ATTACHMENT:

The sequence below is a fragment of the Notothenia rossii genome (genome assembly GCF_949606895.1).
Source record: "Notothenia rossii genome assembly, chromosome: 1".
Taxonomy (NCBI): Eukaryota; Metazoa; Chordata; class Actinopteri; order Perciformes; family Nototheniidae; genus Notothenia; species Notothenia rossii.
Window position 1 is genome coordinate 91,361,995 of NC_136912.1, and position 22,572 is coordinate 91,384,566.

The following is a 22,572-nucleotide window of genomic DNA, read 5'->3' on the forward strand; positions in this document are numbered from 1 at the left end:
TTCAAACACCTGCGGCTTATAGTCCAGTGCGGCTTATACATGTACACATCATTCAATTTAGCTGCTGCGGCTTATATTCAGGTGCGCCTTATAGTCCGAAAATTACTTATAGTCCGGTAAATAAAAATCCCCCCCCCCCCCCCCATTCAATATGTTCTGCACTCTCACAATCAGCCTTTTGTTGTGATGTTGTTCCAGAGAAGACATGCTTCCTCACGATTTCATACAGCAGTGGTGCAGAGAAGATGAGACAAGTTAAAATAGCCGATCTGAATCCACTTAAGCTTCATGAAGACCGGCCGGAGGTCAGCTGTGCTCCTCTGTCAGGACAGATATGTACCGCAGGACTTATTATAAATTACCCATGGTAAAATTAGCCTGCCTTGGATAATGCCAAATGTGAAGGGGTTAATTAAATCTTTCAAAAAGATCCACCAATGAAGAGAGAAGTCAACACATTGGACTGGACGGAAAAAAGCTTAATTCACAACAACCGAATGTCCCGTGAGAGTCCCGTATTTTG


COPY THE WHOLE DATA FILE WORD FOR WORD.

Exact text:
The sequence below is a fragment of the Notothenia rossii genome (genome assembly GCF_949606895.1).
Source record: "Notothenia rossii genome assembly, chromosome: 1".
Taxonomy (NCBI): Eukaryota; Metazoa; Chordata; class Actinopteri; order Perciformes; family Nototheniidae; genus Notothenia; species Notothenia rossii.
Window position 1 is genome coordinate 91,361,995 of NC_136912.1, and position 22,572 is coordinate 91,384,566.

The following is a 22,572-nucleotide window of genomic DNA, read 5'->3' on the forward strand; positions in this document are numbered from 1 at the left end:
TTCAAACACCTGCGGCTTATAGTCCAGTGCGGCTTATACATGTACACATCATTCAATTTAGCTGCTGCGGCTTATATTCAGGTGCGCCTTATAGTCCGAAAATTACTTATAGTCCGGTAAATAAAAATCCCCCCCCCCCCCCCCATTCAATATGTTCTGCACTCTCACAATCAGCCTTTTGTTGTGATGTTGTTCCAGAGAAGACATGCTTCCTCACGATTTCATACAGCAGTGGTGCAGAGAAGATGAGACAAGTTAAAATAGCCGATCTGAATCCACTTAAGCTTCATGAAGACCGGCCGGAGGTCAGCTGTGCTCCTCTGTCAGGACAGATATGTACCGCAGGACTTATTATAAATTACCCATGGTAAAATTAGCCTGCCTTGGATAATGCCAAATGTGAAGGGGTTAATTAAATCTTTCAAAAAGATCCACCAATGAAGAGAGAAGTCAACACATTGGACTGGACGGAAAAAAGCTTAATTCACAACAACCGAATGTCCCGTGAGAGTCCCGTATTTTG